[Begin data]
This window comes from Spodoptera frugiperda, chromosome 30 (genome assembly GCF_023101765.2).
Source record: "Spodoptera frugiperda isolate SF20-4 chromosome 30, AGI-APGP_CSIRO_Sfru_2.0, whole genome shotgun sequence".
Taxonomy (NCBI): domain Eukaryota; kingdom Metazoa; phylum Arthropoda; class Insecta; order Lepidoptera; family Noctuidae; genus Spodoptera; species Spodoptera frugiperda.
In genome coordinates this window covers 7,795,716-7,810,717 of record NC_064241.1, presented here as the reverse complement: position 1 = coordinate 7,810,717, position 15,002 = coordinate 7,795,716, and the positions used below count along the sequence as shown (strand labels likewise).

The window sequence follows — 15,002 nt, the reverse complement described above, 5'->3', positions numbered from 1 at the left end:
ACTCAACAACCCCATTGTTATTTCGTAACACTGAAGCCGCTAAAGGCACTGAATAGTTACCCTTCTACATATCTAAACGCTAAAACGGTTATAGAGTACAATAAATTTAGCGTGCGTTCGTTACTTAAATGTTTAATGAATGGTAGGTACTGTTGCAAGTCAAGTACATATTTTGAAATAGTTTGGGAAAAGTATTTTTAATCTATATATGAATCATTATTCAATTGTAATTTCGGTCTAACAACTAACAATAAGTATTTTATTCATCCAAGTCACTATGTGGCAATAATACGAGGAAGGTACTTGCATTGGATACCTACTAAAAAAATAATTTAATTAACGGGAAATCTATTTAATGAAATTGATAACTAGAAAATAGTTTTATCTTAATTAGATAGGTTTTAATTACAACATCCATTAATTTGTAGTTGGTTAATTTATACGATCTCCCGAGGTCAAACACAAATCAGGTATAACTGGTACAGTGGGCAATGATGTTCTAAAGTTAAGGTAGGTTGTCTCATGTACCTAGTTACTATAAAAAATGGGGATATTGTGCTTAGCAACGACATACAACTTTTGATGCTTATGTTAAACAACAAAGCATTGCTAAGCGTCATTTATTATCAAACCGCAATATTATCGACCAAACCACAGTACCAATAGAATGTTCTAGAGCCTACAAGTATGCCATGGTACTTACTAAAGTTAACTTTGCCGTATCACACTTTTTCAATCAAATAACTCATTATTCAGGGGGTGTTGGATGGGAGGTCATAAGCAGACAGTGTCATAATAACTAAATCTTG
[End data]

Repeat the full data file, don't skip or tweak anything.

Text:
This window comes from Spodoptera frugiperda, chromosome 30 (genome assembly GCF_023101765.2).
Source record: "Spodoptera frugiperda isolate SF20-4 chromosome 30, AGI-APGP_CSIRO_Sfru_2.0, whole genome shotgun sequence".
Taxonomy (NCBI): domain Eukaryota; kingdom Metazoa; phylum Arthropoda; class Insecta; order Lepidoptera; family Noctuidae; genus Spodoptera; species Spodoptera frugiperda.
In genome coordinates this window covers 7,795,716-7,810,717 of record NC_064241.1, presented here as the reverse complement: position 1 = coordinate 7,810,717, position 15,002 = coordinate 7,795,716, and the positions used below count along the sequence as shown (strand labels likewise).

The window sequence follows — 15,002 nt, the reverse complement described above, 5'->3', positions numbered from 1 at the left end:
ACTCAACAACCCCATTGTTATTTCGTAACACTGAAGCCGCTAAAGGCACTGAATAGTTACCCTTCTACATATCTAAACGCTAAAACGGTTATAGAGTACAATAAATTTAGCGTGCGTTCGTTACTTAAATGTTTAATGAATGGTAGGTACTGTTGCAAGTCAAGTACATATTTTGAAATAGTTTGGGAAAAGTATTTTTAATCTATATATGAATCATTATTCAATTGTAATTTCGGTCTAACAACTAACAATAAGTATTTTATTCATCCAAGTCACTATGTGGCAATAATACGAGGAAGGTACTTGCATTGGATACCTACTAAAAAAATAATTTAATTAACGGGAAATCTATTTAATGAAATTGATAACTAGAAAATAGTTTTATCTTAATTAGATAGGTTTTAATTACAACATCCATTAATTTGTAGTTGGTTAATTTATACGATCTCCCGAGGTCAAACACAAATCAGGTATAACTGGTACAGTGGGCAATGATGTTCTAAAGTTAAGGTAGGTTGTCTCATGTACCTAGTTACTATAAAAAATGGGGATATTGTGCTTAGCAACGACATACAACTTTTGATGCTTATGTTAAACAACAAAGCATTGCTAAGCGTCATTTATTATCAAACCGCAATATTATCGACCAAACCACAGTACCAATAGAATGTTCTAGAGCCTACAAGTATGCCATGGTACTTACTAAAGTTAACTTTGCCGTATCACACTTTTTCAATCAAATAACTCATTATTCAGGGGGTGTTGGATGGGAGGTCATAAGCAGACAGTGTCATAATAACTAAATCTTG